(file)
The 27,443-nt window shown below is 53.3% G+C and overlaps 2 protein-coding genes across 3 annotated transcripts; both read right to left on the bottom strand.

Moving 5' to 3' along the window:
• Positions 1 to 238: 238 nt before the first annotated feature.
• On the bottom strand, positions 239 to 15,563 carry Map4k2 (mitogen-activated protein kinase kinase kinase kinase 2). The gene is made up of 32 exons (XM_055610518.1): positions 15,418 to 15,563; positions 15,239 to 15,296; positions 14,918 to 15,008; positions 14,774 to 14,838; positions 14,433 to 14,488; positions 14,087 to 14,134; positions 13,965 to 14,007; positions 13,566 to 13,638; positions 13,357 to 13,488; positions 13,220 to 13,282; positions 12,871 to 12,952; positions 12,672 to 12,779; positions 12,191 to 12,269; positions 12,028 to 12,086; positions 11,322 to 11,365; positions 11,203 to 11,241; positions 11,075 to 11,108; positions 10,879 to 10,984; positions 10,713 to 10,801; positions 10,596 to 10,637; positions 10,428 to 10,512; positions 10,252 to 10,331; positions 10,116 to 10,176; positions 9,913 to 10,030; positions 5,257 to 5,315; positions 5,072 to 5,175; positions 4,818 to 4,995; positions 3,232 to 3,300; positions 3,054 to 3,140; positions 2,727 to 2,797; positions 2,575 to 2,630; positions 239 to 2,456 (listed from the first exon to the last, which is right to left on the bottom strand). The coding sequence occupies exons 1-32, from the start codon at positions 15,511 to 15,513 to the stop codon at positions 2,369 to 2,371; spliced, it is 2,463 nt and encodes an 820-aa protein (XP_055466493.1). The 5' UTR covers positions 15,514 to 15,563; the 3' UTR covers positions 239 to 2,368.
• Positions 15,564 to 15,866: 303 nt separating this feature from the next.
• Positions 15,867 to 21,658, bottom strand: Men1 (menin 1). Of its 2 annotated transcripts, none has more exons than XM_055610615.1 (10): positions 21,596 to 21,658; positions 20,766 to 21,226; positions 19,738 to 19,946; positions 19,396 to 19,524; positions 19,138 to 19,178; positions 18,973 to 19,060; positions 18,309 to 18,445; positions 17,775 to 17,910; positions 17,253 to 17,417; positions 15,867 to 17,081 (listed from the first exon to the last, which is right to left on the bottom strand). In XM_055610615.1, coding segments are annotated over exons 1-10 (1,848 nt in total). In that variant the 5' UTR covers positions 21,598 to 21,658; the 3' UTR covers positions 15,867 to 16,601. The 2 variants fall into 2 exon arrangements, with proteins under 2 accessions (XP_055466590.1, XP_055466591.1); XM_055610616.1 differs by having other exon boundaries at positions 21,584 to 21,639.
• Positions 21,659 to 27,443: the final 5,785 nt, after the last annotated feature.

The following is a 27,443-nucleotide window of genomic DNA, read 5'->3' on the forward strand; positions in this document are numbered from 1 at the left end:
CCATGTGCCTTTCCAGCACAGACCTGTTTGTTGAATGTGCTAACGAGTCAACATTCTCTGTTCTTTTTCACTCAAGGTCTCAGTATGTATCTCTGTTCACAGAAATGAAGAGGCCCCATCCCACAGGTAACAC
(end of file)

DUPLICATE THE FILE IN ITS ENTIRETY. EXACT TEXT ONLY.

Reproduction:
The 27,443-nt window shown below is 53.3% G+C and overlaps 2 protein-coding genes across 3 annotated transcripts; both read right to left on the bottom strand.

Moving 5' to 3' along the window:
• Positions 1 to 238: 238 nt before the first annotated feature.
• On the bottom strand, positions 239 to 15,563 carry Map4k2 (mitogen-activated protein kinase kinase kinase kinase 2). The gene is made up of 32 exons (XM_055610518.1): positions 15,418 to 15,563; positions 15,239 to 15,296; positions 14,918 to 15,008; positions 14,774 to 14,838; positions 14,433 to 14,488; positions 14,087 to 14,134; positions 13,965 to 14,007; positions 13,566 to 13,638; positions 13,357 to 13,488; positions 13,220 to 13,282; positions 12,871 to 12,952; positions 12,672 to 12,779; positions 12,191 to 12,269; positions 12,028 to 12,086; positions 11,322 to 11,365; positions 11,203 to 11,241; positions 11,075 to 11,108; positions 10,879 to 10,984; positions 10,713 to 10,801; positions 10,596 to 10,637; positions 10,428 to 10,512; positions 10,252 to 10,331; positions 10,116 to 10,176; positions 9,913 to 10,030; positions 5,257 to 5,315; positions 5,072 to 5,175; positions 4,818 to 4,995; positions 3,232 to 3,300; positions 3,054 to 3,140; positions 2,727 to 2,797; positions 2,575 to 2,630; positions 239 to 2,456 (listed from the first exon to the last, which is right to left on the bottom strand). The coding sequence occupies exons 1-32, from the start codon at positions 15,511 to 15,513 to the stop codon at positions 2,369 to 2,371; spliced, it is 2,463 nt and encodes an 820-aa protein (XP_055466493.1). The 5' UTR covers positions 15,514 to 15,563; the 3' UTR covers positions 239 to 2,368.
• Positions 15,564 to 15,866: 303 nt separating this feature from the next.
• Positions 15,867 to 21,658, bottom strand: Men1 (menin 1). Of its 2 annotated transcripts, none has more exons than XM_055610615.1 (10): positions 21,596 to 21,658; positions 20,766 to 21,226; positions 19,738 to 19,946; positions 19,396 to 19,524; positions 19,138 to 19,178; positions 18,973 to 19,060; positions 18,309 to 18,445; positions 17,775 to 17,910; positions 17,253 to 17,417; positions 15,867 to 17,081 (listed from the first exon to the last, which is right to left on the bottom strand). In XM_055610615.1, coding segments are annotated over exons 1-10 (1,848 nt in total). In that variant the 5' UTR covers positions 21,598 to 21,658; the 3' UTR covers positions 15,867 to 16,601. The 2 variants fall into 2 exon arrangements, with proteins under 2 accessions (XP_055466590.1, XP_055466591.1); XM_055610616.1 differs by having other exon boundaries at positions 21,584 to 21,639.
• Positions 21,659 to 27,443: the final 5,785 nt, after the last annotated feature.

The following is a 27,443-nucleotide window of genomic DNA, read 5'->3' on the forward strand; positions in this document are numbered from 1 at the left end:
CCATGTGCCTTTCCAGCACAGACCTGTTTGTTGAATGTGCTAACGAGTCAACATTCTCTGTTCTTTTTCACTCAAGGTCTCAGTATGTATCTCTGTTCACAGAAATGAAGAGGCCCCATCCCACAGGTAACAC